S100A7, S100A10, and S100A11 are transglutaminase substrates

Biochemistry. 2001 Mar 13;40(10):3167-73. doi: 10.1021/bi0019747.

Abstract

S100 proteins are a family of 10-14 kDa EF-hand-containing calcium binding proteins that function to transmit calcium-dependent cell regulatory signals. S100 proteins have no intrinsic enzyme activity but bind in a calcium-dependent manner to target proteins to modulate target protein function. Transglutaminases are enzymes that catalyze the formation of covalent epsilon-(gamma-glutamyl)lysine bonds between protein-bound glutamine and lysine residues. In the present study we show that transglutaminase-dependent covalent modification is a property shared by several S100 proteins and that both type I and type II transglutaminases can modify S100 proteins. We further show that the reactive regions are at the solvent-exposed amino- and carboxyl-terminal ends of the protein, regions that specify S100 protein function. We suggest that transglutaminase-dependent modification is a general mechanism designed to regulate S100 protein function.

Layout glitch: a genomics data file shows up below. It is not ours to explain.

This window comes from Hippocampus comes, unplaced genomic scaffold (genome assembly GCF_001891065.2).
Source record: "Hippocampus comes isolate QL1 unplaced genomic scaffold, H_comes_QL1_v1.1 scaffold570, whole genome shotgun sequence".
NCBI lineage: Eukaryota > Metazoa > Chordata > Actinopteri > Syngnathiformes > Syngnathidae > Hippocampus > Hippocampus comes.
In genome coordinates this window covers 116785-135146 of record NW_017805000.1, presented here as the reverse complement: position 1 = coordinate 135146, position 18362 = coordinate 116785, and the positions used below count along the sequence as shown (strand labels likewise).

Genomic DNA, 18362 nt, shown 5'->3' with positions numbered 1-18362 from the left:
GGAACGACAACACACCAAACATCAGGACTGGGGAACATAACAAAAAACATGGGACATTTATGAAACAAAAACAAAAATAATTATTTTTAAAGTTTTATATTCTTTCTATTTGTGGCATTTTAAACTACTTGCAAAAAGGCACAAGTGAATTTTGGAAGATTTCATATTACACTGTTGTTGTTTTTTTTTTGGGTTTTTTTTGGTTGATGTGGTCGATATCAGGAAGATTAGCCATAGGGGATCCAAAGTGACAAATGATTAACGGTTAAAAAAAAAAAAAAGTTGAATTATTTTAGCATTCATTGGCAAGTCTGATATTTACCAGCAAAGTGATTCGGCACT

Publication types

  • Research Support, U.S. Gov't, P.H.S.

MeSH terms

  • 3T3 Cells
  • Animals
  • Annexins / metabolism*
  • Calcium / metabolism
  • Calcium-Binding Proteins / metabolism*
  • Cells, Cultured
  • Epidermis / enzymology
  • Epidermis / metabolism
  • GTP-Binding Proteins / metabolism
  • Glutamine / metabolism
  • Humans
  • Keratinocytes / enzymology
  • Keratinocytes / metabolism
  • Lysine / metabolism
  • Mice
  • Psoriasis / enzymology
  • Psoriasis / metabolism
  • Putrescine / metabolism
  • S100 Calcium Binding Protein A7
  • S100 Proteins / metabolism*
  • Substrate Specificity
  • Swine
  • Transglutaminases / metabolism*

Substances

  • Annexins
  • Calcium-Binding Proteins
  • S100 Calcium Binding Protein A7
  • S100 Proteins
  • S100A7 protein, human
  • Glutamine
  • S100A11 protein, human
  • transglutaminase 2
  • Transglutaminases
  • GTP-Binding Proteins
  • Lysine
  • Calcium
  • Putrescine